Worker B does what Worker A does, but a little bit more.
Worker C does what Worker B does, but a little bit more.
Worker D does what Worker C does, but a little bit more.
etc…

From an implementation point of view, Worker D might inherit from Worker C, or maybe contain an instance of Worker C. In either case, there isn’t any redundant code.

However, looking at this from the point of view of someone who creates the XML data stream, it can be a bit confusing. You have 10 workers that do similar things. So now I have this giant ass document with example XML, and still people get confused. I do not blame them. If I haven’t looked at it in a while, I have to go back and read the docs, or my source code.

Oddly, reading my source code and understanding what is going on is very easy compared to all these worker XML rules. It just that there are so many workers that are so similar, it all begins to blur.

  1. I am not sure how this applies.

Adam:

  1. I did not know what that was formally called, and yes, I do use that here and there with these workers. On some of the workers which are only slightly different I just wrap them into a new worker. Some run methods are just a call to a different worker and then one or two more operations.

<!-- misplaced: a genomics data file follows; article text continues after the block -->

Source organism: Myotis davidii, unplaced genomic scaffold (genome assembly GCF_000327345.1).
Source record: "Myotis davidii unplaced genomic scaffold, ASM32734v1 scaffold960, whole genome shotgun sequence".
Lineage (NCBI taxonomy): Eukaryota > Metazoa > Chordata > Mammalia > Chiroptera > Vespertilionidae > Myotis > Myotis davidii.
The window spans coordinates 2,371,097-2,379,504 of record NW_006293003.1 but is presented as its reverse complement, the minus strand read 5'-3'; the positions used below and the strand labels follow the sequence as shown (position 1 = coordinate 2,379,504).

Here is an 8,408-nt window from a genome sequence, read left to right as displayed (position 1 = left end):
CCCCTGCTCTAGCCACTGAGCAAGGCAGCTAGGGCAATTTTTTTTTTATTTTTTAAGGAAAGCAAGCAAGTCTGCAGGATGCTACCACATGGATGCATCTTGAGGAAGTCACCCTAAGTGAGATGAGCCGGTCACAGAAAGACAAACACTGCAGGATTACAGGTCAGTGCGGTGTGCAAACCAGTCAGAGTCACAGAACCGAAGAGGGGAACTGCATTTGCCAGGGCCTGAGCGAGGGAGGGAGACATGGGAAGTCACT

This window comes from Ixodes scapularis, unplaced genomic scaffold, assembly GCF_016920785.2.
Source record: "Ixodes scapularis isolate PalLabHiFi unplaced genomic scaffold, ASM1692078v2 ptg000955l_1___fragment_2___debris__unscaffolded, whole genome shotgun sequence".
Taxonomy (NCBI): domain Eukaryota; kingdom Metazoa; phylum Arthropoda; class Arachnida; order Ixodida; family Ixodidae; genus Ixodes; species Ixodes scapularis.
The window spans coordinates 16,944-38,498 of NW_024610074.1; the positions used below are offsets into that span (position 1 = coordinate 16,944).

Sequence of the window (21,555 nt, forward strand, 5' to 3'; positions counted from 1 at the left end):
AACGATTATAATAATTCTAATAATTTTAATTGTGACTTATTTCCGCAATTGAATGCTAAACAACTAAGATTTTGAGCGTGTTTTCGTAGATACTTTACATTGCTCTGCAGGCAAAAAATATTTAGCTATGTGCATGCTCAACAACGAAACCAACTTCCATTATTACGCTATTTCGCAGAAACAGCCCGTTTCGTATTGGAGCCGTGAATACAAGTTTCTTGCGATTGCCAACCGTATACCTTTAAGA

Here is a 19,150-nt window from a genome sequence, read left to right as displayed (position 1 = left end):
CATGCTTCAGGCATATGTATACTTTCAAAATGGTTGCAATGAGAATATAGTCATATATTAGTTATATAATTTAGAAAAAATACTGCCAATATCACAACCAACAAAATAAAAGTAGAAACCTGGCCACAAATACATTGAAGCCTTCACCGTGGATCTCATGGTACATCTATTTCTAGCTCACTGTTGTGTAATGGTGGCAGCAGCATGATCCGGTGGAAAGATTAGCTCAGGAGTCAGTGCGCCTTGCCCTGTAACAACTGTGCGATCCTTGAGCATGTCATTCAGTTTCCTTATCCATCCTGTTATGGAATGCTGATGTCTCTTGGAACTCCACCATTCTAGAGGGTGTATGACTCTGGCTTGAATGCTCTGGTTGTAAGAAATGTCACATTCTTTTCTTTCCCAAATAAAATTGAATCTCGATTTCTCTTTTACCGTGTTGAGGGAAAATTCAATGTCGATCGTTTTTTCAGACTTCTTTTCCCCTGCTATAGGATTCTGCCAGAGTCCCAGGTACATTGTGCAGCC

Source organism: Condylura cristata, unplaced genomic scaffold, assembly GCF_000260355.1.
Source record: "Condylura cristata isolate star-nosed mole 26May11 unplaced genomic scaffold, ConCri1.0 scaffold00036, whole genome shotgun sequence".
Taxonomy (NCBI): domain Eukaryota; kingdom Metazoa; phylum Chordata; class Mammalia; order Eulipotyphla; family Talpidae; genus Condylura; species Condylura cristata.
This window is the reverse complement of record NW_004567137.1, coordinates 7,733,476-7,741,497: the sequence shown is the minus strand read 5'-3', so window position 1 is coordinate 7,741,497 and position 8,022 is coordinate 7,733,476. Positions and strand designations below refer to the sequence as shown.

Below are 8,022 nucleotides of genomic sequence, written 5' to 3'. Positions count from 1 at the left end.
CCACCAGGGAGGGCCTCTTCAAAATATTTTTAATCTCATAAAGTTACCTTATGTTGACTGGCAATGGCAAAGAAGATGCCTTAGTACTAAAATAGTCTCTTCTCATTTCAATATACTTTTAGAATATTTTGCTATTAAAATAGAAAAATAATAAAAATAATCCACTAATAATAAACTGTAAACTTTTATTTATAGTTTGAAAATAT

2. These class names are not quite the names I actually use, but are close. I probably do not have the best naming convention rules. Generally I prefix the class name with the subsystem they belong to (assuming these classes are not general classes used by many systems).

For example, all my workers do start with Worker in the name. From there I add their functional description, which is tempered by the XML name for the worker so it is easy to see what XML tag corresponds to what worker.

I have a “HSS” subsystem, and all these objects start with HSS. Under this subsystem there is a “Logical” set of objects logical operations, they all start with “HSSLogical”.

I am not sure what a better naming system would be like. From the class names I can instantly tell what sub-system they belong to and what exactly they do.

I have over 160 classes. If I were to start them with “C” for class, that would be useless to me. What would you suggest?

As for methods, there are two rules I try and follow.

If the class is a general class, used in a lot of places, the method names are descriptions of the functions. IE: NetInfo (Information about networks class) NetInfo::GetArpTable(). That method gets the ARP table. I would have no idea what a better naming convention would be.